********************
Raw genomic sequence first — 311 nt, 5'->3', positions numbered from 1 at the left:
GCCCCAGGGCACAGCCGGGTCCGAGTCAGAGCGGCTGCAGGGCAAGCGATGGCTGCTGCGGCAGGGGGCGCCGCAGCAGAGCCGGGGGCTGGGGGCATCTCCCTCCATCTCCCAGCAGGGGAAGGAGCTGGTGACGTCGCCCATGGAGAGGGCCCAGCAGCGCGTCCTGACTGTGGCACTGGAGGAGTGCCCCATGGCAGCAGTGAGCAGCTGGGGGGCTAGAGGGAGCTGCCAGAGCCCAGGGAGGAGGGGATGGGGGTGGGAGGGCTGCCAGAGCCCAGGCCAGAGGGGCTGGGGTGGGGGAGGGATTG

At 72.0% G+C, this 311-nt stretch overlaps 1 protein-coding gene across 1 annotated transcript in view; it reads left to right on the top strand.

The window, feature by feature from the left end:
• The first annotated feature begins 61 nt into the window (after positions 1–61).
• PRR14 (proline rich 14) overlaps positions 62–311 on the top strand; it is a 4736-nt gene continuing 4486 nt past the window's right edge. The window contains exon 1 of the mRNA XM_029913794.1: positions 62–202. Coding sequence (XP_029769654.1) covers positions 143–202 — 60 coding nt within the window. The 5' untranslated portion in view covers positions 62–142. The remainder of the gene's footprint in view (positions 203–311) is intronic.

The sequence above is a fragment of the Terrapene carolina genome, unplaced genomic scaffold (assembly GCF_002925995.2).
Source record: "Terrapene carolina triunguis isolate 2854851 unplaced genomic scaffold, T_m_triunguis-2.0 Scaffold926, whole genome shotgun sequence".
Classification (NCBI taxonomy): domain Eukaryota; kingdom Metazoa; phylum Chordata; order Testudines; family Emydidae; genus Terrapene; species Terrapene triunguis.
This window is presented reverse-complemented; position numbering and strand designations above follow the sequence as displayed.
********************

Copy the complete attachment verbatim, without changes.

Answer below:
Raw genomic sequence first — 311 nt, 5'->3', positions numbered from 1 at the left:
GCCCCAGGGCACAGCCGGGTCCGAGTCAGAGCGGCTGCAGGGCAAGCGATGGCTGCTGCGGCAGGGGGCGCCGCAGCAGAGCCGGGGGCTGGGGGCATCTCCCTCCATCTCCCAGCAGGGGAAGGAGCTGGTGACGTCGCCCATGGAGAGGGCCCAGCAGCGCGTCCTGACTGTGGCACTGGAGGAGTGCCCCATGGCAGCAGTGAGCAGCTGGGGGGCTAGAGGGAGCTGCCAGAGCCCAGGGAGGAGGGGATGGGGGTGGGAGGGCTGCCAGAGCCCAGGCCAGAGGGGCTGGGGTGGGGGAGGGATTG

At 72.0% G+C, this 311-nt stretch overlaps 1 protein-coding gene across 1 annotated transcript in view; it reads left to right on the top strand.

The window, feature by feature from the left end:
• The first annotated feature begins 61 nt into the window (after positions 1–61).
• PRR14 (proline rich 14) overlaps positions 62–311 on the top strand; it is a 4736-nt gene continuing 4486 nt past the window's right edge. The window contains exon 1 of the mRNA XM_029913794.1: positions 62–202. Coding sequence (XP_029769654.1) covers positions 143–202 — 60 coding nt within the window. The 5' untranslated portion in view covers positions 62–142. The remainder of the gene's footprint in view (positions 203–311) is intronic.

The sequence above is a fragment of the Terrapene carolina genome, unplaced genomic scaffold (assembly GCF_002925995.2).
Source record: "Terrapene carolina triunguis isolate 2854851 unplaced genomic scaffold, T_m_triunguis-2.0 Scaffold926, whole genome shotgun sequence".
Classification (NCBI taxonomy): domain Eukaryota; kingdom Metazoa; phylum Chordata; order Testudines; family Emydidae; genus Terrapene; species Terrapene triunguis.
This window is presented reverse-complemented; position numbering and strand designations above follow the sequence as displayed.